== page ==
Where the Buffalo Roam? The Story of the American Bison
“Where the Buffalo Roam: The Story of the American Bison” By Andrew Esancy ’17
Prior to European Settlement, there were an estimated 60 million bison, or American Buffalo, in the continental United States. By the end of the nineteenth century, however, there were only approximately one thousand of these animals remaining. It is easy to see this as a cautionary tale about how human beings — Americans in this case — can so recklessly abuse the environment. After all, the immense decline in population was in part a result of environmental factors, such as regional drought, bovine disease and competition for resources with domesticated livestock, or cattle. In addition, there were other commercial motives. Buffalo products, especially their hides and to a lesser extent their meat, were valuable commodities and there for the taking as they belonged to no one.
This photograph from the mid-1870s provides a window into the story of the Buffalo. In the image, two men stand triumphantly among an estimated 180,000 bison skulls. The identities of the men in the photograph are unknown. One has climbed to the very top of the pile. The picture resembles similar photos taken at the time and since by people to memorialize having reached the peak of an actual mountaintop. They often refer to having “conquered” the mountain. Here we see a similar gesture, except that the mountain in this case is grotesquely composed of the remains of thousands and thousands of living beings.
In 1812, one M. Figuier, a pharmacist Montpellier in France, discovered that bone char or bone black could decolorize wines and vinegars better than the then prevailing method, which used charcoal. Following his discovery, the firm of Payen and Sons first introduced bone black to the sugar industry. Bone black was used to refine sugar and it also helped give sugar its white color by absorbing impurities. As it was common practice for bison hunters to leave the bison carcass to rot after they had killed them, by the early 1880s bone gathering and selling in the Midwest had become a thriving industry, to which the following advertisement posted in The Grafton News and Times on July 23, 1885 attests:
I will pay cash for buffalo bones. Bring them in by the ton or hundred. I will give fifty pounds of the best twine for one ton of bones, for this month only, or a $40 sewing machine for forty tons.
About half way up the right edge of the photograph there is a building in the background, the Michigan Carbon Works processing plant, which had been founded in 1873 by Deming Jarves and William Hooper. The company was established to meet the rapid demands of an expanding sugar industry by distilling animal bones into bone black that could be used to filter and purify sugar. Fortunately for human health considerations, growing public health consciousness and regulation prevented the Michigan Carbon Works from utilizing the spine and skull in the production process to prevent the spread of “Mad Cow” disease. But, in other ways the story of what happened to the Buffalo goes far beyond a tale of environmental profligacy and shows a complete lack of concern for human health and welfare.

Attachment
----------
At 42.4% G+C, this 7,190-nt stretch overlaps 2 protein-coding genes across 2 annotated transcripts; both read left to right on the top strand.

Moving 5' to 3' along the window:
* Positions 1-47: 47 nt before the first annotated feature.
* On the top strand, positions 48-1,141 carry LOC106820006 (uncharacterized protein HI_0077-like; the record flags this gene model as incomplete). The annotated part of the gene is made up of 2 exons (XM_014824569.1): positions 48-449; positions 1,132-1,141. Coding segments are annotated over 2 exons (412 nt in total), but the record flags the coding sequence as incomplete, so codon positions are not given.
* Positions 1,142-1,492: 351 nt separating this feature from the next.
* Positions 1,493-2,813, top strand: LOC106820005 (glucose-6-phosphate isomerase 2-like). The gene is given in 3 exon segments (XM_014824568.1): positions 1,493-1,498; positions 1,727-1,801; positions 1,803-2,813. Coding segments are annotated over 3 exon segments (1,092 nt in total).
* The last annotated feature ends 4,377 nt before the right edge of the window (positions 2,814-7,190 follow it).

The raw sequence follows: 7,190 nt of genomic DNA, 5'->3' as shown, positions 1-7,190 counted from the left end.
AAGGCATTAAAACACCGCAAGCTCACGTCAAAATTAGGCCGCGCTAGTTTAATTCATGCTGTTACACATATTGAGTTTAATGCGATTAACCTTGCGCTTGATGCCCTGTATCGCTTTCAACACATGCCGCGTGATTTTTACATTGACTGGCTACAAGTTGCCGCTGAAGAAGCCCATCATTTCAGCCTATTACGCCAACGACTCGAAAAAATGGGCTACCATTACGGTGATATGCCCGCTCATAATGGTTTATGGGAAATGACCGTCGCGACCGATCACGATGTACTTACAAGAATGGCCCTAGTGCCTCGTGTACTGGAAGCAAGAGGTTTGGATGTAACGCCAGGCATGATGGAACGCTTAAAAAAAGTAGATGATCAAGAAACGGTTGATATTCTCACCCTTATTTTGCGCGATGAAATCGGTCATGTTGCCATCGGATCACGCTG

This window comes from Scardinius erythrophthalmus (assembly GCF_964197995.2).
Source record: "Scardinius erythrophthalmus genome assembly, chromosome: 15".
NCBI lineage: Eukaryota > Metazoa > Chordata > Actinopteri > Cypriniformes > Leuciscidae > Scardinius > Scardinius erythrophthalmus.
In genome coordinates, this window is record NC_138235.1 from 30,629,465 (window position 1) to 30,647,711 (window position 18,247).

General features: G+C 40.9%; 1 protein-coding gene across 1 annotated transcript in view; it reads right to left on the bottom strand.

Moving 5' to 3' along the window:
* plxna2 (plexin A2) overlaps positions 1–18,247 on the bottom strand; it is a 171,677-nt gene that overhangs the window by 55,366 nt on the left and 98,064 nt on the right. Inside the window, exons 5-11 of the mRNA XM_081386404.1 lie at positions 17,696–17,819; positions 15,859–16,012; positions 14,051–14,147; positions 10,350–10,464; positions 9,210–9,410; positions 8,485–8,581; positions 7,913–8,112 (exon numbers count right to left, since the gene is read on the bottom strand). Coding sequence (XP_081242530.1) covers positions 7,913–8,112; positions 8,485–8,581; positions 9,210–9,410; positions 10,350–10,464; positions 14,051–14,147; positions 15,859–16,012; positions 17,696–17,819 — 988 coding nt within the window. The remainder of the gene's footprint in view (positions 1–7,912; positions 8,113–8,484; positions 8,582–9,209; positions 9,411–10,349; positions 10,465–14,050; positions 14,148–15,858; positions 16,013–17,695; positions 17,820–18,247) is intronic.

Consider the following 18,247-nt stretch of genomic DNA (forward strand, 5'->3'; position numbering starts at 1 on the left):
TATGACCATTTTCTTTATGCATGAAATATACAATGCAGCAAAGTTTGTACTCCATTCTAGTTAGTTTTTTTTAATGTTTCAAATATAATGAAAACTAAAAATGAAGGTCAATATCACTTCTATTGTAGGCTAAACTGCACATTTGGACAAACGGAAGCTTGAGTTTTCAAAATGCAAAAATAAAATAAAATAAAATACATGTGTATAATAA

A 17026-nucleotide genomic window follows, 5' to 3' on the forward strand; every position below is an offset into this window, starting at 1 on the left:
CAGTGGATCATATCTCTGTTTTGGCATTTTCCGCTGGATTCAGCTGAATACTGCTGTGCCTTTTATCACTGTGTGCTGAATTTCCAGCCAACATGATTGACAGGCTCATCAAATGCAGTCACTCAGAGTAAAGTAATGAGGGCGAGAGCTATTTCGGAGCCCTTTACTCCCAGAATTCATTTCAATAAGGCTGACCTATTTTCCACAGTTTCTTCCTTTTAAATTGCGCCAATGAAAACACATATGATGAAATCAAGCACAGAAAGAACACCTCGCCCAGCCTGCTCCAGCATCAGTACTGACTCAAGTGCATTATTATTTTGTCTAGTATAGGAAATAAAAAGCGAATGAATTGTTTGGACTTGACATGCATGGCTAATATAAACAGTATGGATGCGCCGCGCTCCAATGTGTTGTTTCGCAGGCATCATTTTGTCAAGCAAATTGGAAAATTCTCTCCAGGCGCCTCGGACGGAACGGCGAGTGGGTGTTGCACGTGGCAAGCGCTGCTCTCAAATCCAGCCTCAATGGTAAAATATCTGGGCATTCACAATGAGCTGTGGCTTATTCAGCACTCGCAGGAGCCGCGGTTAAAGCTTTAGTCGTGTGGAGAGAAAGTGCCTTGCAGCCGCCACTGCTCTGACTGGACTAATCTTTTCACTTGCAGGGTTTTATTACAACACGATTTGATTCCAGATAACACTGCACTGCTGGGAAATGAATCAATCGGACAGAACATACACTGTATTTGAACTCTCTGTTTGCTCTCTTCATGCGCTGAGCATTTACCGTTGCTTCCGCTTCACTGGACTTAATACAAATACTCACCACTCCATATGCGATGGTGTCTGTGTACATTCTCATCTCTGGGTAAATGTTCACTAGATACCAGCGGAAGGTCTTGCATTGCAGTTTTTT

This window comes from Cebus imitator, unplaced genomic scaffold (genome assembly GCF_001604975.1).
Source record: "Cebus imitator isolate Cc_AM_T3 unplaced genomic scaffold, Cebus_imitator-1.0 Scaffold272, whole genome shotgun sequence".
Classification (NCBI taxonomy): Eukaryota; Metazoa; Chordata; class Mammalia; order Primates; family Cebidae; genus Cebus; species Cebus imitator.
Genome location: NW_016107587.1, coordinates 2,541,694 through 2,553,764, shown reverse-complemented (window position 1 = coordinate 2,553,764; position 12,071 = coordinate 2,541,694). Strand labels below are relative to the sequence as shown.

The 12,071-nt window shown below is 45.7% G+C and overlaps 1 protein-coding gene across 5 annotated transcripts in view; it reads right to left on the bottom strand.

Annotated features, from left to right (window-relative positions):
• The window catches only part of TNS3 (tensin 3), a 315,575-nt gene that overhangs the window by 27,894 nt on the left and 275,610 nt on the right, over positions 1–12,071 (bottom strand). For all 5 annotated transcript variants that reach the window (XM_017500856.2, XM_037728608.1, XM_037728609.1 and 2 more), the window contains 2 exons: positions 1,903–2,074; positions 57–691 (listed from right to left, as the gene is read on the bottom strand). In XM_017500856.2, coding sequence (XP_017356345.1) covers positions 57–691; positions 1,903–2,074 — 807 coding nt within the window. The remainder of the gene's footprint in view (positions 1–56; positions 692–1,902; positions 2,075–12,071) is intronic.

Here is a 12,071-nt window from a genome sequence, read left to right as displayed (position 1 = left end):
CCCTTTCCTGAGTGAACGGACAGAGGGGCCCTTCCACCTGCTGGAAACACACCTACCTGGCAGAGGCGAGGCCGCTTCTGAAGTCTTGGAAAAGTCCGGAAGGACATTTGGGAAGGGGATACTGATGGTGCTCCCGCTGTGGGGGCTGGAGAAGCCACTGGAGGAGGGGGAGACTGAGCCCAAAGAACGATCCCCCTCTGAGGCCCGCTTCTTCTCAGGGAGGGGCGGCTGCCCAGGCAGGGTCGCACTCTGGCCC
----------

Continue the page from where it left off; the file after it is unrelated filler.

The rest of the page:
Sociological theory — especially the Marxist inspired social conflict version — tells us that society is composed of different groups competing for the same power and resources and that the more powerful groups use their power in order to exploit groups with less power. From this perspective, the tale of the buffalo gets dark indeed. European settlers understood that bison were essential to the survival of North American aboriginals in the form of sustenance and as a trade commodity, and so the United States government capitalized and supported the slaughter of bison by paying a bounty to bison hunters as a means of subjugating the Native Americans. Not being able to hunt roaming herds of buffalo, the tribes had no alternative but to surrender to the American military, give up their nomadic way of life and accept what the white man offered them, farming and herding on isolated reservations.
This photograph of bison skulls, therefore, provides a strand of evidence that documents not only massive environmental abuse, but also a key element in the strategy to subjugate the Native American tribes who occupied the land that white settlers, and their government, wanted. Often, it is not so much what is depicted in the image that is important, but rather what we can discover about the backstory of the elements in the picture.